We create protocols for public transportation and the workplace to minimize exposure, whether that’s providing personal protective equipment or creating cleaning and sanitation protocols, how we manage shifts, how we manage social distancing on a bus. And we must create ways for people to safely self-isolate. You can’t isolate if you live in a home with one room or one bedroom or one bathroom. We’ve seen a model in Dearborn where there’s a first responder drive-up testing site and isolation center at the Ford Community and Performing Arts Center. We’re looking into similar models for Wayne and Oakland counties so the homeless population or low-income people more broadly can self-isolate. That can slow down the community spread.

When President Trump tweets, “Liberate Michigan,” is there something the people of Michigan need to be liberated from?

No. The only thing we are working to overcome here in Michigan is COVID-19. It’s important that people exercise their right to freedom of assembly, but they also must do so in a way that is safe for them and for the communities they love and represent. Holding a political rally where people are waving Confederate flags has nothing to do with COVID-19 and everything to do with being partisan and problematic.

What will the legacy of this pandemic be for addressing these racial disparities?

Many people of color are coming into contact with a doctor for the first time or the first time in a long time for the purposes of getting tested for COVID-19. That could be an opportunity, then, for that person to establish a relationship with a primary care physician that can outlast the pandemic. If it remains affordable and accessible, that will help them manage chronic conditions and also do more preventative health measures than before. We’re trying to figure out in the context of this task force how to do that.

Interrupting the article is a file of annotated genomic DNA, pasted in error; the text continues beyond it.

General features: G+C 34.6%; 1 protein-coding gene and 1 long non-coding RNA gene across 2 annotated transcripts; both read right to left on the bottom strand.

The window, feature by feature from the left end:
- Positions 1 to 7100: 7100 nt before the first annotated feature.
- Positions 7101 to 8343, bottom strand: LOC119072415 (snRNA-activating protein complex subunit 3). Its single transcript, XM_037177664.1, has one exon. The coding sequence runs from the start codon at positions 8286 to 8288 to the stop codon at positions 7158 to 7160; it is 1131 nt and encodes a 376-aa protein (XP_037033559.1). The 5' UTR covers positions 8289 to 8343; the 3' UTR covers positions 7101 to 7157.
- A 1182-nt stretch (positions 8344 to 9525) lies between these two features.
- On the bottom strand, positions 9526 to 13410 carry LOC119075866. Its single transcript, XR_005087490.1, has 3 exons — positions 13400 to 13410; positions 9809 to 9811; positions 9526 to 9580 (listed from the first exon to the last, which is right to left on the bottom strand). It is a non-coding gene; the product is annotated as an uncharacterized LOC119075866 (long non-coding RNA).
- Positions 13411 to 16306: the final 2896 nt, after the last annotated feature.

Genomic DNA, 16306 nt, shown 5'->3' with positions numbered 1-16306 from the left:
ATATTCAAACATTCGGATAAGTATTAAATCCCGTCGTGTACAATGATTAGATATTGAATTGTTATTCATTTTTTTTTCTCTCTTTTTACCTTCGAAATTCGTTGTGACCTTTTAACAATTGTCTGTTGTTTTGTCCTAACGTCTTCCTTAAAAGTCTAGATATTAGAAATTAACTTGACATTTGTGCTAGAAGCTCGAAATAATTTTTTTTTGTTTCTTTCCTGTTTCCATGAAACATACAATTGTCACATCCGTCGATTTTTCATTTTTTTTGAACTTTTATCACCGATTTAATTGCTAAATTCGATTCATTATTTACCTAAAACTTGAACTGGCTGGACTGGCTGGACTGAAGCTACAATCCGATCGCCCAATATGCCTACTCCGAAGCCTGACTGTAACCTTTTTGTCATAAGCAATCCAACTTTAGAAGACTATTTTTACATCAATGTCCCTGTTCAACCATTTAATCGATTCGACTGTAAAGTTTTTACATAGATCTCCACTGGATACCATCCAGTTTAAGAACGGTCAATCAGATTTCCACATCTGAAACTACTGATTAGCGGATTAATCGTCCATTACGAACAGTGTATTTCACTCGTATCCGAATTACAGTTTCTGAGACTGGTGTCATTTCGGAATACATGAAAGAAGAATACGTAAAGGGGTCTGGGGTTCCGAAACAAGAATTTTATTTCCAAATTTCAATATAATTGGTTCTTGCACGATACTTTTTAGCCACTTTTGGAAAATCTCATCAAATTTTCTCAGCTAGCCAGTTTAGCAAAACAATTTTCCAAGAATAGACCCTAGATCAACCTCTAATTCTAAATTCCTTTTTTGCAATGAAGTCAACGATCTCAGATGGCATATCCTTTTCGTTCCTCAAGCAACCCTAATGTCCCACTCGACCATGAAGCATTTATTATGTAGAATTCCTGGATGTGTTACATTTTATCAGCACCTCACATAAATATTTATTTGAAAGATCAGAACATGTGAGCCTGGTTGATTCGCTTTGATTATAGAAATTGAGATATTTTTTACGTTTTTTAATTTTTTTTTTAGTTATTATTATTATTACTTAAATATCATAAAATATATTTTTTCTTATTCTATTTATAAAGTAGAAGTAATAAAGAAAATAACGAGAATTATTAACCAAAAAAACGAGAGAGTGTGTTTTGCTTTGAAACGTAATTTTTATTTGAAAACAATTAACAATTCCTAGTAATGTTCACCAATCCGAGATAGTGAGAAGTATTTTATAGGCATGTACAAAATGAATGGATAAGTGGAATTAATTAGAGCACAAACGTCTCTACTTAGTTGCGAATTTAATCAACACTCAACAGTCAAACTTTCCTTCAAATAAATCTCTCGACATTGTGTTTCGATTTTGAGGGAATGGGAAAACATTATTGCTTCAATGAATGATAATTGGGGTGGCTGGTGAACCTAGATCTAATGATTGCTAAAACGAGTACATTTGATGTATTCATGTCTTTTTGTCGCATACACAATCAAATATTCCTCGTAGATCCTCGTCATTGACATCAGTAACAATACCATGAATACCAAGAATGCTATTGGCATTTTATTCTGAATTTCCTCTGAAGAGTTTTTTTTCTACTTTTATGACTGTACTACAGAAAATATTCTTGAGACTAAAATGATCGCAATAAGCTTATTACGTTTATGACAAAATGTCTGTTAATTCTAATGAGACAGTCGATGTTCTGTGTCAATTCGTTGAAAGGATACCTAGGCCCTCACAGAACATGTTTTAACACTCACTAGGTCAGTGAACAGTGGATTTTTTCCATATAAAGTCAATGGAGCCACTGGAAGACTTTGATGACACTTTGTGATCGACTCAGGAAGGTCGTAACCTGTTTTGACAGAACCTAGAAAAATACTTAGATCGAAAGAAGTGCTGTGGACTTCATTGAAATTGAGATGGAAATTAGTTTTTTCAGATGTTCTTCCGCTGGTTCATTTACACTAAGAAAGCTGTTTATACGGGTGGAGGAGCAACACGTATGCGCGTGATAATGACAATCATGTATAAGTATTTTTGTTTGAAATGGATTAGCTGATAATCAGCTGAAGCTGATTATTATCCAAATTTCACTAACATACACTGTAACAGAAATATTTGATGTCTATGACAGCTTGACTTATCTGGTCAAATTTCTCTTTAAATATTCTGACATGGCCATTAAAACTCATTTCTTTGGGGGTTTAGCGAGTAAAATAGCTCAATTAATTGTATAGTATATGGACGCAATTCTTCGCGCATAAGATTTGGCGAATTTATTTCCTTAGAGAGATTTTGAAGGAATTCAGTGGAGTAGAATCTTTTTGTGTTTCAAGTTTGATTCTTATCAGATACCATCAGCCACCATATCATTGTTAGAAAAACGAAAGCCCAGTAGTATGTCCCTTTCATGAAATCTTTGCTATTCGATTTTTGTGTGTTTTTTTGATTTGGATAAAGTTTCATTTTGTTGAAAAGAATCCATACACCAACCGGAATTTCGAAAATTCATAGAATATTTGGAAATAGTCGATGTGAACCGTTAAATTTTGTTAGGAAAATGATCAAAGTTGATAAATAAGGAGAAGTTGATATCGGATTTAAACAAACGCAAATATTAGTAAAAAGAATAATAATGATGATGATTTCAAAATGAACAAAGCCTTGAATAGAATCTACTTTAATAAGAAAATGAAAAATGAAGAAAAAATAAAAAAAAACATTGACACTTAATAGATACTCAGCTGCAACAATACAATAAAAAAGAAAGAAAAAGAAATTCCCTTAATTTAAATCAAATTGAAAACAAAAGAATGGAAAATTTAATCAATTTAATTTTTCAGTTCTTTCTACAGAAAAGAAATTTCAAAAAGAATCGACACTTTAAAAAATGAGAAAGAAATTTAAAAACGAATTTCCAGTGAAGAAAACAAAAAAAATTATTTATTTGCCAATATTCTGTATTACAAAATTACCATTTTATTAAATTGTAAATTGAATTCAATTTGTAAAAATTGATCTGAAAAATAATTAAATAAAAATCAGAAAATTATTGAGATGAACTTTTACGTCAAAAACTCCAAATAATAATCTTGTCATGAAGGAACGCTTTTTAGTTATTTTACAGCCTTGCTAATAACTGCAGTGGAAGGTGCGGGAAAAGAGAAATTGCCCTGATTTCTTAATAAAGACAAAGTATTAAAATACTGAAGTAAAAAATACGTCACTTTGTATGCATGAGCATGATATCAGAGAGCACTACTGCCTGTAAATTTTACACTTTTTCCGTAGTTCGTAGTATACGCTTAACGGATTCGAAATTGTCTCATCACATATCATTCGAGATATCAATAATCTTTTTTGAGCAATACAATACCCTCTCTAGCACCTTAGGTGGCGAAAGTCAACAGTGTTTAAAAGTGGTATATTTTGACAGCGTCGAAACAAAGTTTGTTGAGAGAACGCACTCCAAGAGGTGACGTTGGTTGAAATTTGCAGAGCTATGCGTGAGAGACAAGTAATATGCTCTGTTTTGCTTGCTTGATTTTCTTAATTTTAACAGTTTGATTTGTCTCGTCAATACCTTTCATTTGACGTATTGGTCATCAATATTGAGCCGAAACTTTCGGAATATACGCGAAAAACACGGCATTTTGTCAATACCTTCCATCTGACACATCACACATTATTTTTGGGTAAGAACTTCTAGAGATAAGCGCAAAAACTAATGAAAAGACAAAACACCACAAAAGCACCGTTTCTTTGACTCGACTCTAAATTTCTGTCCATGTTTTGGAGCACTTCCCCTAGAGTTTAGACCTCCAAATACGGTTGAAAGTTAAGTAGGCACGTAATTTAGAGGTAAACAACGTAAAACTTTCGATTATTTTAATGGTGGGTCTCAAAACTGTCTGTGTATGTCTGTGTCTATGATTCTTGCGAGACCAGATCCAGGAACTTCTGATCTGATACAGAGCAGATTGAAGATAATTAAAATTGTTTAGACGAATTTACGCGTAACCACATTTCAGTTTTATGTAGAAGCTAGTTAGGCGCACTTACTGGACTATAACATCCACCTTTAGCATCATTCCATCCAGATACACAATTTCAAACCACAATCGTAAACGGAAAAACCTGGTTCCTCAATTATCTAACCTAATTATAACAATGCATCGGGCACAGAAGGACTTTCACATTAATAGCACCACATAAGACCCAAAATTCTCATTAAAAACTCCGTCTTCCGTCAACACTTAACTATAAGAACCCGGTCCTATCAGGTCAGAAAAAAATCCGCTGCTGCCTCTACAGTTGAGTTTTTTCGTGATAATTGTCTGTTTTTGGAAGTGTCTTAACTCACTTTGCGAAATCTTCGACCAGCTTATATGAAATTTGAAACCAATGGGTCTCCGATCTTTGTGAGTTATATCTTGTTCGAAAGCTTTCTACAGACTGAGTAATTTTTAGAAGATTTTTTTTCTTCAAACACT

If Joe Biden picks Gretchen Whitmer as his vice president and they win, you’ll be governor. Have you thought about that much?

No, I’ve been thinking about the 16 people in my life I’ve lost to COVID-19, including my cousin three days ago. I’m thinking about how we can protect vulnerable people in communities across our state. I work in my office in my home in Detroit. My wife has a full-time job. We have three children. Our kids are not in school, so I’m trying to make sure they learn math. I’m consumed with these things right now.